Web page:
On the other hand, special emphasis must be placed on its exercise. It’s essential that the dog walks every day to keep fit. However, as it’s a brachiocephalic dog, it has very frequent breathing problems. This means that the exercise to be carried out should always be moderate to avoid suffocation. In addition, you shouldn’t go out at the hottest times of the day.
Brushing this dog’s hair should be carried out 2 to 3 times a week. As for baths, these aren’t necessary more than once a month or month and a half, unless the animal has become too dirty.
It’s important to check and clean these dogs’ ears to remove any wax and ensure that infections don’t arise. In turn, you have to take care of the Frenchton’s nails, cutting them when they get very long.
One way to know when the time has come to cut them is when we hear them touch the ground while the dog is walking. If they don’t do a lot of exercise, this dog may not wear down its nails enough, and its owner is responsible for looking after them.
When training a Frenchton, two main aspects must be taken into account. On the one hand, it’s a very intelligent and active dog, characteristics that favor its learning. However, it also gets somewhat restless and fidgety with new things and can get tired and distracted when doing them.
Therefore, it’s very important to be persistent and use positive reinforcement and rewards during your training. For this to work, rewards must be more attractive than whatever is distracting it.
Health and disease
As mentioned at the beginning, the purpose of this breed was to get a dog with the characteristics of its parents, but a healthier one. Although this is achieved in most specimens, not all diseases are 100% prevented. Among the most common conditions are those related to the respiratory system, such as the following:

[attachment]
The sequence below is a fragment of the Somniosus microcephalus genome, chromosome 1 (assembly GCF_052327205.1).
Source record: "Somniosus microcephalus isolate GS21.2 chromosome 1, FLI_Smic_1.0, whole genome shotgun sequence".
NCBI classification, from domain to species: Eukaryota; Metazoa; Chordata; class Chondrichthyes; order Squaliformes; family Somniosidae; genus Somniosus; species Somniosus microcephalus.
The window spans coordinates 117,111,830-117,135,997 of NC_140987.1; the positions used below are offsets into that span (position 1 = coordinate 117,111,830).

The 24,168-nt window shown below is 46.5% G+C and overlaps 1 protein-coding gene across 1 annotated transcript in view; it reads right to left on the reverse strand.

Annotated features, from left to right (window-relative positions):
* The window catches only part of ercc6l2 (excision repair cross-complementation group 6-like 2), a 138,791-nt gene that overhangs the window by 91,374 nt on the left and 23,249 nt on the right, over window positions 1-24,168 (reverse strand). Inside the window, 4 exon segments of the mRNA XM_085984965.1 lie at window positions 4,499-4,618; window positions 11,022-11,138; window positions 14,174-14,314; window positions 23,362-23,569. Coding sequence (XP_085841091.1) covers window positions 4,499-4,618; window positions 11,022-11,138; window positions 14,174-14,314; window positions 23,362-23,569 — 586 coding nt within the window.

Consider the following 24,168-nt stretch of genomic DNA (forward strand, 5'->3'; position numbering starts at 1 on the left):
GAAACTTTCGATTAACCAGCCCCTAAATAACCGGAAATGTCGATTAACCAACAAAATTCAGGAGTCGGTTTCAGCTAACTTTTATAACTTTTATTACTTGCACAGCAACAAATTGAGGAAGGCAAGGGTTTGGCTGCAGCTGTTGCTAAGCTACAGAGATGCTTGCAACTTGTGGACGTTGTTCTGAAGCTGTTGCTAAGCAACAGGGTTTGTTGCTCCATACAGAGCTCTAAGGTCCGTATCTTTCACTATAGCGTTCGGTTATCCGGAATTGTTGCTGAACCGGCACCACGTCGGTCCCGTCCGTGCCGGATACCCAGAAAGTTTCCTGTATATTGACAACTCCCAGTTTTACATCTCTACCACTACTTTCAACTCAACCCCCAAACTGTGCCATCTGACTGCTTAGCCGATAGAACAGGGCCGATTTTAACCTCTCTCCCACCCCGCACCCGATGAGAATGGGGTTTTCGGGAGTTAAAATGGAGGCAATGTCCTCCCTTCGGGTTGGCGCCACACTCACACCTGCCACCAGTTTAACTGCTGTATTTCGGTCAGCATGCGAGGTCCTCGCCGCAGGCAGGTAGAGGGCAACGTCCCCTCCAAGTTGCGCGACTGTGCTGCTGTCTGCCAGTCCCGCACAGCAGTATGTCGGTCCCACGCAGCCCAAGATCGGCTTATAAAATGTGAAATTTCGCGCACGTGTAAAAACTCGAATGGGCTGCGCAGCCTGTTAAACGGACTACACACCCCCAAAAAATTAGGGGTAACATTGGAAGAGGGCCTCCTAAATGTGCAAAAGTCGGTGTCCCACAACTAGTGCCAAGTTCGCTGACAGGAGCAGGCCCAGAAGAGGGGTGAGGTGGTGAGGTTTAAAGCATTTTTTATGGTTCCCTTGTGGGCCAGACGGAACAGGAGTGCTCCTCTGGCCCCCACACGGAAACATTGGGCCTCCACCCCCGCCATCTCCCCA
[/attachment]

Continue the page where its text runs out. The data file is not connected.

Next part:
- Brachycephalic airway syndrome
- Cleft palate
- Hypoplastic trachea
In addition to this, Frenchtons have a certain tendency to be overweight. Therefore, and as they shouldn’t do intense exercise, controlling their diet is of vital importance.
These dogs also inherit some eye diseases from their parents, such as conjunctivitis, dry eye, cataracts, cherry eye or glaucoma. Finally, dental diseases are quite common in this breed, so tooth brushing should be carried out frequently to control the accumulation of tartar and infections.
The Frenchton as a pet
The Frenchton is a great pet due to everything we’ve mentioned in this article. Due to its good temperament, living with one is not at all problematic, and it gets along well with all members of the family, including other pets.
In addition, as it isn’t a very large or energetic dog, it can adapt to any type of home. Of course, we mustn’t forget that it shouldn’t be left alone for long periods of time.
If you take care of the Frenchton as it deserves, you’ll be able to enjoy this faithful friend for a long time, as its life expectancy ranges from 12 to 15 years. To do this, you must offer it the attention it requires at home and take it to see a veterinary professional on a regular basis to ensure that it remains healthy.It might interest you...